How to get financing for your community solar project

Interest in community solar projects has grown explosively over the last decade, with 1,600 projects currently operating nationwide. Policies in 22 states and Washington, D.C., now support community solar, and 17 of those states have enacted provisions to encourage projects in low-income communities. This kind of infrastructure serves as an equalizer in the switch to clean power, providing affordable renewable electricity to businesses and households across the economic spectrum.

But despite their value to communities, small- and medium-size community solar projects often struggle to find financing. They’re not large enough for major funders, but they’re often too big for community lenders that aren’t familiar with community solar technology or economics.

Developers in this niche can scale this hurdle, though, with careful planning and by seeking mission-aligned funding. Often, finding the right funding for your community solar project simply requires you to show your work at every step. Following these suggestions can set up community solar projects to attract the right kind of capital.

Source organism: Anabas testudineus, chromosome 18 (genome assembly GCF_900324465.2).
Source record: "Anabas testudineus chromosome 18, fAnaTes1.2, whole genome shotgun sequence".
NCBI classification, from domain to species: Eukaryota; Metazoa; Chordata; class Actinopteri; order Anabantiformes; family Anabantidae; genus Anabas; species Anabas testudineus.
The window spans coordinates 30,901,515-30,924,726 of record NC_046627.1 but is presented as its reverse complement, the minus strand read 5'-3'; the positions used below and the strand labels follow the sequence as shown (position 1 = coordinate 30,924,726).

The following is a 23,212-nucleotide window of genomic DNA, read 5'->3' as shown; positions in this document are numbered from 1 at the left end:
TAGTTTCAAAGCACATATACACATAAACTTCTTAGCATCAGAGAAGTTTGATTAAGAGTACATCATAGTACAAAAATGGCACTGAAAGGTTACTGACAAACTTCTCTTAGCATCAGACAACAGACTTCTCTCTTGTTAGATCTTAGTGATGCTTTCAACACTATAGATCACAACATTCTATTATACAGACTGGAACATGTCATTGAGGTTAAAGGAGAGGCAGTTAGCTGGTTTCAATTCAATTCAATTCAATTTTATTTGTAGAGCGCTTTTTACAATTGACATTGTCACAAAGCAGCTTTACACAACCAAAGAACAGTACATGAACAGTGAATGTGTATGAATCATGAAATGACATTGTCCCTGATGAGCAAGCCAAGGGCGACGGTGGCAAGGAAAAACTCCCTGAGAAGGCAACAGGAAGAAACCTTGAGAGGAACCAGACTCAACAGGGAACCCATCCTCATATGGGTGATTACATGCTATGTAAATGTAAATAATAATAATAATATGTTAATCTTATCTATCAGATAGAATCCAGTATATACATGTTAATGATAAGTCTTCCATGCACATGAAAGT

An array of solar panels in a green field surrounded by forest.

A Massachusetts community solar farm managed by Perch Energy.

Prove you can make the project happen

Demonstrate to investors that you’re knowledgeable, organized and trustworthy by identifying and explaining each of your project’s components. Funders want to know that your project is set up for success in three fundamental ways: It’s fully permitted and financially viable; partner relationships are strong and clearly defined; and your project plan accurately accounts for as many costs as possible.

Show that you’ve locked down your location by providing either proof of property purchase or a lease agreement. Next, make sure all your local and state permitting is in order so you’re ready to begin construction or operation. Nail down who your offtaker — the power purchaser — is going to be. Funders will want to know you have a power purchase or market participation agreement fully executed and ready to go. Keep in mind that the strength of your offtaker can be a factor in securing financing — it is easier to underwrite a deal if your purchaser is a large, established corporation than if it is a new or small organization. Also, if you have multiple offtakers, funders will want to know you’ve hired an experienced administrator who can handle the added complexity.